Corynebacterium efficiens

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A Microbial Biorealm page on the genus Corynebacterium efficiens

Classification

Higher order taxa

Cellular organisms; Bacteria; Actinobacteria; Actinobacteria (class); Actinobacteridae; Actinomycetales; Corynebacterineae; Corynebacteriaceae; Corynebacterium; Corynebacterium efficiens

Species

NCBI: Taxonomy

Corynebacterium efficiens

Description and significance

Monosodium Glutamate is today mired in controversy as both a unique flavor enhancer and potential cause of human neurologic disorders.[1] As sides spar over this issue, the reality is production of L-gluatamine aka l-gln (the pre-cursor amino acid to MSG) is in excess of 1 million tons.[2] For many companies, the choice method of l-gln production is via fermentation of sugars by microorganisms. Most notable, are the microbes of the genus Corynebacterium. Species exploited for commercial production of l-gln have been Corynebacterium glutamicum and Corynebacterium callunae.[2,3] Ajinomoto, a Clinical Research Laboratory in Japan, have isolated three unique strains proven to be more efficient in l-gln production. (The details will be described in Biotech section) These three strains have been phylogenetically identified as a unique species of Corynebacterium, and are collectively named Corynebacterium efficiens.[2]

C. efficiens are gram-positive, non-motile cells. The isolates used to determine this new species were obtained from onion bulbs and soils of Kanagawa, Japan.[2] Grown on agar plates, the isolates are best grown between 30 and 40° C and appear as yellow, smooth, circular colonies.[2] As “coryneform” is literally translated to “club-shaped rods” in Greek, individual c. efficiens cells present as V-shaped rods caused by a “snapping” action during cell division.[2,4] C. efficiens is grown aerobically on simple media with glucose as the primary carbon source.

C. efficiens is of specific interest to companies involved in commercial production of amino acids because of its thermostability. The effectiveness of this species’ ability to grow efficiently at high temperatures has led to current genome sequencing to understand the genomic characteristics contributing to this organism’s thermostability. Scientists believe the key underlying c. efficiens thermostability will be invaluable for the development of thermostable protein synthesis.

Genome structure

C. efficiens has a single circular chromosome of approximately 3,147,090 bp and two plamids 23,743 bp and 48,672 bp in length.[2,5] The chromosome has a G+C content of 63% and the plasmids have a G+C content of 54% and 56%. This high G+C content is thought to play a factor in the thermostability of the organism.[2] The average Open Reading Frame for the chromosome is 981 bp. The average ORF for Plasmid 1 is 1,155 bp and plasmid 2 is 924 bp.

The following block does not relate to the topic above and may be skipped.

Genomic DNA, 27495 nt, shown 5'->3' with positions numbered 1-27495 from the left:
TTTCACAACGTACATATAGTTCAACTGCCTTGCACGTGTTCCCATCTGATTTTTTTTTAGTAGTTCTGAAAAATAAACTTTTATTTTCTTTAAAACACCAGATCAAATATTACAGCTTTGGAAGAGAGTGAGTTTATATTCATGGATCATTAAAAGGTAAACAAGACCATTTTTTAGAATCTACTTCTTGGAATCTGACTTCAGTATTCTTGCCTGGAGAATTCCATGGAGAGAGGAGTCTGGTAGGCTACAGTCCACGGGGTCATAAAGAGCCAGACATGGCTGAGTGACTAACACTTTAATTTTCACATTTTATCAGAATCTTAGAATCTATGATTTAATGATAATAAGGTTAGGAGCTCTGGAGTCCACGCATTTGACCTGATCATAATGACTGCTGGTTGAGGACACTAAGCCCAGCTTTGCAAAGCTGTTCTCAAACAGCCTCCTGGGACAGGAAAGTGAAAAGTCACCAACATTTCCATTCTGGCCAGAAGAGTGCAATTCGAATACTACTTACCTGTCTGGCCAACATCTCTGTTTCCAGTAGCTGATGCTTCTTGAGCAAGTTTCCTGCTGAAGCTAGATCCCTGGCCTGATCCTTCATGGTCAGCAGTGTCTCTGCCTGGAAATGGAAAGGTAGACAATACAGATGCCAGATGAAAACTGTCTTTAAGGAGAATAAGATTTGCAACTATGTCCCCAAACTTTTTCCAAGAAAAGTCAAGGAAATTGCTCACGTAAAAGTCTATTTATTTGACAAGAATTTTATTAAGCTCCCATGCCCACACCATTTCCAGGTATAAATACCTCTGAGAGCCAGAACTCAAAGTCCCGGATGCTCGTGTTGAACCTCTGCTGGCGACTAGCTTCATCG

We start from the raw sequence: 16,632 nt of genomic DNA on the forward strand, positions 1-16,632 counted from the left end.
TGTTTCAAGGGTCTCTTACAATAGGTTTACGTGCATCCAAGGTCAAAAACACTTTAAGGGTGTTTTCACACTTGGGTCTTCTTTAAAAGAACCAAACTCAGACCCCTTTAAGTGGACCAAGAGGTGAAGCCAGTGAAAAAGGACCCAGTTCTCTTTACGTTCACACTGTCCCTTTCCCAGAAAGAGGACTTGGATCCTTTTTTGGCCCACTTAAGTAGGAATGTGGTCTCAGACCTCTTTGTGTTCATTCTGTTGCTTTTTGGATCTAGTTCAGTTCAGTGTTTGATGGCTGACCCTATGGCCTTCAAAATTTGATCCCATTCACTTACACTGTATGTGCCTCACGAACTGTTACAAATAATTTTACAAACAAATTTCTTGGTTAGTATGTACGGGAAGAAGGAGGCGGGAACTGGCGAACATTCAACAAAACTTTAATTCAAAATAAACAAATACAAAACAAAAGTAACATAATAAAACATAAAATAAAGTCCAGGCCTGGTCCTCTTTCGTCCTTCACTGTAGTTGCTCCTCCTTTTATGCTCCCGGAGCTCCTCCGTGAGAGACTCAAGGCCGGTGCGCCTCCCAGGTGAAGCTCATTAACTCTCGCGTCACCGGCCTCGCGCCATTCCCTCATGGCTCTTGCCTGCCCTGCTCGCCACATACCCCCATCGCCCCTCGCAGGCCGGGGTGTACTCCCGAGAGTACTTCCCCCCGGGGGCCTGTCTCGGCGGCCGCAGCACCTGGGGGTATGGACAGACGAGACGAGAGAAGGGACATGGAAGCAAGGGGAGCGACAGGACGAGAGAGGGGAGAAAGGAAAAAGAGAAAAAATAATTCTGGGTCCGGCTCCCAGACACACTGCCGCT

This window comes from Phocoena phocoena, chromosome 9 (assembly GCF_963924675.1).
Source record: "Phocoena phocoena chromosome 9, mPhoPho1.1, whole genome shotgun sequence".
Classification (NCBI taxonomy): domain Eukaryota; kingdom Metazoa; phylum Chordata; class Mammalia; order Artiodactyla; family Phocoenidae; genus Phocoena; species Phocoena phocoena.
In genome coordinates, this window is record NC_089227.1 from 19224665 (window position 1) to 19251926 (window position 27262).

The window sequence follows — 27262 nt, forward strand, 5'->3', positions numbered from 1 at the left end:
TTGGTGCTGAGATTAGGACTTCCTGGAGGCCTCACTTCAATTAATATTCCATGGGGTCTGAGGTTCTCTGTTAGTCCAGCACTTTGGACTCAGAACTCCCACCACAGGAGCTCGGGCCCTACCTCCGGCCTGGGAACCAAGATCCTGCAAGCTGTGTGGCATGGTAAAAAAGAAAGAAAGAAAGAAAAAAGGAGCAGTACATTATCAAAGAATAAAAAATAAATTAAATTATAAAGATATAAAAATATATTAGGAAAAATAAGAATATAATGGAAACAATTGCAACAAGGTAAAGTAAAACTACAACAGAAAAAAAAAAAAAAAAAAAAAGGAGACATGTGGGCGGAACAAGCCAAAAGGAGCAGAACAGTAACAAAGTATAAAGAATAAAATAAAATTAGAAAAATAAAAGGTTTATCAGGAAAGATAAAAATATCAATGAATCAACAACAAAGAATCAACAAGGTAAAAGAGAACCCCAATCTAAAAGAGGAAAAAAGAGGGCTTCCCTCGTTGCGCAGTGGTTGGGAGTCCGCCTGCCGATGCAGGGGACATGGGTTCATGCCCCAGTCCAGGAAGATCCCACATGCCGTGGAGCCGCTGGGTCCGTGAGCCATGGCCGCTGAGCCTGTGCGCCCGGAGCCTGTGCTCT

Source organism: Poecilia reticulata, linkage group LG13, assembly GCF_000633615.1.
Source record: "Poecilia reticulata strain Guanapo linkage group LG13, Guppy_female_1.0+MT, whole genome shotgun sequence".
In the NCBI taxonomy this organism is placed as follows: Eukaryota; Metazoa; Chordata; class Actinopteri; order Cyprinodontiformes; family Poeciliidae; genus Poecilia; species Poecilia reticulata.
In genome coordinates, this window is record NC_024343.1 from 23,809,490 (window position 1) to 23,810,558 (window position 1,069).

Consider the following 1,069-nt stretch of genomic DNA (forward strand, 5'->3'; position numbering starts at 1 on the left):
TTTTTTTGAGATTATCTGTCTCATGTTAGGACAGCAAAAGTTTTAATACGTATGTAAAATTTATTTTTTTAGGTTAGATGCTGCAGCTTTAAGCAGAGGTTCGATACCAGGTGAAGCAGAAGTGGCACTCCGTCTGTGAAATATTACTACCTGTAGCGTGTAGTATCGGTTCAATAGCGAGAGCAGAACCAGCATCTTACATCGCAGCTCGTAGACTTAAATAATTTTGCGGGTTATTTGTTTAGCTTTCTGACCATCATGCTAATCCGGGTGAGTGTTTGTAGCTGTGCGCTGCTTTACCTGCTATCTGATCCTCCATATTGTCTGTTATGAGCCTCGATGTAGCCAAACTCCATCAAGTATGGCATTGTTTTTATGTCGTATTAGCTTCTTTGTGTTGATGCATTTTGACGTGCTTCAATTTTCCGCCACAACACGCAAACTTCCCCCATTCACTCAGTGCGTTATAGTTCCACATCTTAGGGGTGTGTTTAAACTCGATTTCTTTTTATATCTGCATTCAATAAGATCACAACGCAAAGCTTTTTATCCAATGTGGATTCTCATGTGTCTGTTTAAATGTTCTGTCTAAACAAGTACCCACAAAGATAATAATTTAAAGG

The genome structure plays an important role in identification of this specific species. Comparing 16S rDNA genome sequences of c. efficiens vs. the Corynebacterium genus reveal that the isolates of C. efficiens belong to the “glutamic-acid producing species".[2,6] Of these acid producing species, c. efficiens was 95.3 % similar to c. glutamicum. This is lower than the criteria used to define identical bacterial species (97%).[2] The importance of high G+C content will be discussed in “Cell structure and Metabolism”

C. efficiens genetic data is obtained from bacterial strain YS-314 [2]

Cell structure and metabolism

Describe any interesting features and/or cell structures; how it gains energy; what important molecules it produces.

Ecology

Describe any interactions with other organisms (included eukaryotes), contributions to the environment, effect on environment, etc.

Pathology

How does this organism cause disease? Human, animal, plant hosts? Virulence factors, as well as patient symptoms.

Application to Biotechnology

Does this organism produce any useful compounds or enzymes? What are they and how are they used?

Current Research

Enter summaries of the most recent research here--at least three required

References

[Sample reference] Takai, K., Sugai, A., Itoh, T., and Horikoshi, K. "Palaeococcus ferrophilus gen. nov., sp. nov., a barophilic, hyperthermophilic archaeon from a deep-sea hydrothermal vent chimney". International Journal of Systematic and Evolutionary Microbiology. 2000. Volume 50. p. 489-500.

Edited by student of Rachel Larsen